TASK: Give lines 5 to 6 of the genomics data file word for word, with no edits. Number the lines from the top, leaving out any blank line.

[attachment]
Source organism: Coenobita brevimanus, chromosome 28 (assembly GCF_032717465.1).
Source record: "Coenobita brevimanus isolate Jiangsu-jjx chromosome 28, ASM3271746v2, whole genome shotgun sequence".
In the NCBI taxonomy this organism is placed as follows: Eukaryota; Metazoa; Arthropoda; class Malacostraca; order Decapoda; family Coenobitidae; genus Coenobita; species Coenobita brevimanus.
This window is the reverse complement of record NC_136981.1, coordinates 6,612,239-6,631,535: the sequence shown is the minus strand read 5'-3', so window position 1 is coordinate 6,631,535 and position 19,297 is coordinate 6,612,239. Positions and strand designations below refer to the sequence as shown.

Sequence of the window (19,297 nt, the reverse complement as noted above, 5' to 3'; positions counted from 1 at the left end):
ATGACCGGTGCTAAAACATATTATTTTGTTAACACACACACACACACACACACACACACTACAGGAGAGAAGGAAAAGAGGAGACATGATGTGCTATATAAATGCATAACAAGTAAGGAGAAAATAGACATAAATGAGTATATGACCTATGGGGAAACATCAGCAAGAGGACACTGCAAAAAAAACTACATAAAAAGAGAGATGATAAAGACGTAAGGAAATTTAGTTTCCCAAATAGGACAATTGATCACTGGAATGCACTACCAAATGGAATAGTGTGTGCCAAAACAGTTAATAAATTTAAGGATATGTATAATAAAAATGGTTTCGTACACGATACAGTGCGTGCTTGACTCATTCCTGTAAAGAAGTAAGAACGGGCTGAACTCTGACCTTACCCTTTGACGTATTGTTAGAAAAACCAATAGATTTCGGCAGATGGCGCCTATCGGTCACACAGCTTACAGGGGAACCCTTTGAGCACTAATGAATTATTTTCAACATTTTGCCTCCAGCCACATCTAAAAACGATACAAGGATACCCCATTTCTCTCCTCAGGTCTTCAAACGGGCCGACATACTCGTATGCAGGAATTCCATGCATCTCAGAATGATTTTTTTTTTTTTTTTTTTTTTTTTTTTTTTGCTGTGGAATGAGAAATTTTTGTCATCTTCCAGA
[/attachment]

Sequence of the window (19,297 nt, the reverse complement as noted above, 5' to 3'; positions counted from 1 at the left end):
ATGACCGGTGCTAAAACATATTATTTTGTTAACACACACACACACACACACACACACACTACAGGAGAGAAGGAAAAGAGGAGACATGATGTGCTATATAAATGCATAACAAGTAAGGAGAAAATAGACATAAATGAGTATATGACCTATGGGGAAACATCAGCAAGAGGACACTGCAAAAAAAACTACATAAAAAGAGAGATGATAAAGACGTAAGGAAATTTAGTTTCCCAAATAGGACAATTGATCACTGGAATGCACTACCAAATGGAATAGTGTGTGCCAAAACAGTTAATAAATTTAAGGATATGTATAATAAAAATGGTTTCGTACACGATACAGTGCGTGCTTGACTCATTCCTGTAAAGAAGTAAGAACGGGCTGAACTCTGACCTTACCCTTTGACGTATTGTTAGAAAAACCAATAGATTTCGGCAGATGGCGCCTATCGGTCACACAGCTTACAGGGGAACCCTTTGAGCACTAATGAATTATTTTCAACATTTTGCCTCCAGCCACATCTAAAAACGATACAAGGATACCCCATTTCTCTCCTCAGGTCTTCAAACGGGCCGACATACTCGTATGCAGGAATTCCATGCATCTCAGAATGATTTTTTTTTTTTTTTTTTTTTTTTTTTTTTTGCTGTGGAATGAGAAATTTTTGTCATCTTCCAGA